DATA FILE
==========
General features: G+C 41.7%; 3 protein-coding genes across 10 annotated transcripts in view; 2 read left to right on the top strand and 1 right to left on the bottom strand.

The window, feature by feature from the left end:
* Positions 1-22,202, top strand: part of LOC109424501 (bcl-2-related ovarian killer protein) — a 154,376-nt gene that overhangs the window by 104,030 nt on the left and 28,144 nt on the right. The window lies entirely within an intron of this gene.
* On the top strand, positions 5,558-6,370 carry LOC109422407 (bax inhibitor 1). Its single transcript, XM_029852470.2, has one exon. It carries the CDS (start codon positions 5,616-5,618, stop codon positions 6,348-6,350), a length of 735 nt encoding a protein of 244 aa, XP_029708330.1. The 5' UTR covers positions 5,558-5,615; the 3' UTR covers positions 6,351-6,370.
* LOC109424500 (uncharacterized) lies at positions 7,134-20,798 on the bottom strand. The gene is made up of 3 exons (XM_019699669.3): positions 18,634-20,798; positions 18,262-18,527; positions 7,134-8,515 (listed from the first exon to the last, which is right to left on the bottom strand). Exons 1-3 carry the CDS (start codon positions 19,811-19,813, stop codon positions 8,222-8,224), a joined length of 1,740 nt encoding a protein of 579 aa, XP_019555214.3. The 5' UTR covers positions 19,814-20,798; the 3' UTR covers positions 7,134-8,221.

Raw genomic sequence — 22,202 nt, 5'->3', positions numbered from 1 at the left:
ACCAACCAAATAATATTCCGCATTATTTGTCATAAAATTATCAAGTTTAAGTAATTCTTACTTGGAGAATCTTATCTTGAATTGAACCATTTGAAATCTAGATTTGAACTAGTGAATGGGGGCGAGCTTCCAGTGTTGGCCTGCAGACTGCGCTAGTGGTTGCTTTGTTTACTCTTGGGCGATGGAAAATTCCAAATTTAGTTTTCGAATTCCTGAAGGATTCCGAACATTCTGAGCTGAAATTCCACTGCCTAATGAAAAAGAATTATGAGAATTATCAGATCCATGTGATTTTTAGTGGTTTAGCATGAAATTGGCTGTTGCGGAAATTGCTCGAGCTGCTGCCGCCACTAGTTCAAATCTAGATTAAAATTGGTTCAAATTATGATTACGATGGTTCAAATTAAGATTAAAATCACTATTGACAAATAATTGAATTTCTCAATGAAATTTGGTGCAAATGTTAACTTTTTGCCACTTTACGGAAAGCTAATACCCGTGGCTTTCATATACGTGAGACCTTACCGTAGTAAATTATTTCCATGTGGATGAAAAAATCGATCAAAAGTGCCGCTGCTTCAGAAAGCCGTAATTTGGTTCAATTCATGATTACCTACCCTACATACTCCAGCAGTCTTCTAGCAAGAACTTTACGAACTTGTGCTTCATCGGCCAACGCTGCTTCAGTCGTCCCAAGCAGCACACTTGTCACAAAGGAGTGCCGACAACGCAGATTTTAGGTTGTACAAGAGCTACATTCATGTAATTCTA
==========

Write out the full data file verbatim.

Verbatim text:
General features: G+C 41.7%; 3 protein-coding genes across 10 annotated transcripts in view; 2 read left to right on the top strand and 1 right to left on the bottom strand.

The window, feature by feature from the left end:
* Positions 1-22,202, top strand: part of LOC109424501 (bcl-2-related ovarian killer protein) — a 154,376-nt gene that overhangs the window by 104,030 nt on the left and 28,144 nt on the right. The window lies entirely within an intron of this gene.
* On the top strand, positions 5,558-6,370 carry LOC109422407 (bax inhibitor 1). Its single transcript, XM_029852470.2, has one exon. It carries the CDS (start codon positions 5,616-5,618, stop codon positions 6,348-6,350), a length of 735 nt encoding a protein of 244 aa, XP_029708330.1. The 5' UTR covers positions 5,558-5,615; the 3' UTR covers positions 6,351-6,370.
* LOC109424500 (uncharacterized) lies at positions 7,134-20,798 on the bottom strand. The gene is made up of 3 exons (XM_019699669.3): positions 18,634-20,798; positions 18,262-18,527; positions 7,134-8,515 (listed from the first exon to the last, which is right to left on the bottom strand). Exons 1-3 carry the CDS (start codon positions 19,811-19,813, stop codon positions 8,222-8,224), a joined length of 1,740 nt encoding a protein of 579 aa, XP_019555214.3. The 5' UTR covers positions 19,814-20,798; the 3' UTR covers positions 7,134-8,221.

Raw genomic sequence — 22,202 nt, 5'->3', positions numbered from 1 at the left:
ACCAACCAAATAATATTCCGCATTATTTGTCATAAAATTATCAAGTTTAAGTAATTCTTACTTGGAGAATCTTATCTTGAATTGAACCATTTGAAATCTAGATTTGAACTAGTGAATGGGGGCGAGCTTCCAGTGTTGGCCTGCAGACTGCGCTAGTGGTTGCTTTGTTTACTCTTGGGCGATGGAAAATTCCAAATTTAGTTTTCGAATTCCTGAAGGATTCCGAACATTCTGAGCTGAAATTCCACTGCCTAATGAAAAAGAATTATGAGAATTATCAGATCCATGTGATTTTTAGTGGTTTAGCATGAAATTGGCTGTTGCGGAAATTGCTCGAGCTGCTGCCGCCACTAGTTCAAATCTAGATTAAAATTGGTTCAAATTATGATTACGATGGTTCAAATTAAGATTAAAATCACTATTGACAAATAATTGAATTTCTCAATGAAATTTGGTGCAAATGTTAACTTTTTGCCACTTTACGGAAAGCTAATACCCGTGGCTTTCATATACGTGAGACCTTACCGTAGTAAATTATTTCCATGTGGATGAAAAAATCGATCAAAAGTGCCGCTGCTTCAGAAAGCCGTAATTTGGTTCAATTCATGATTACCTACCCTACATACTCCAGCAGTCTTCTAGCAAGAACTTTACGAACTTGTGCTTCATCGGCCAACGCTGCTTCAGTCGTCCCAAGCAGCACACTTGTCACAAAGGAGTGCCGACAACGCAGATTTTAGGTTGTACAAGAGCTACATTCATGTAATTCTA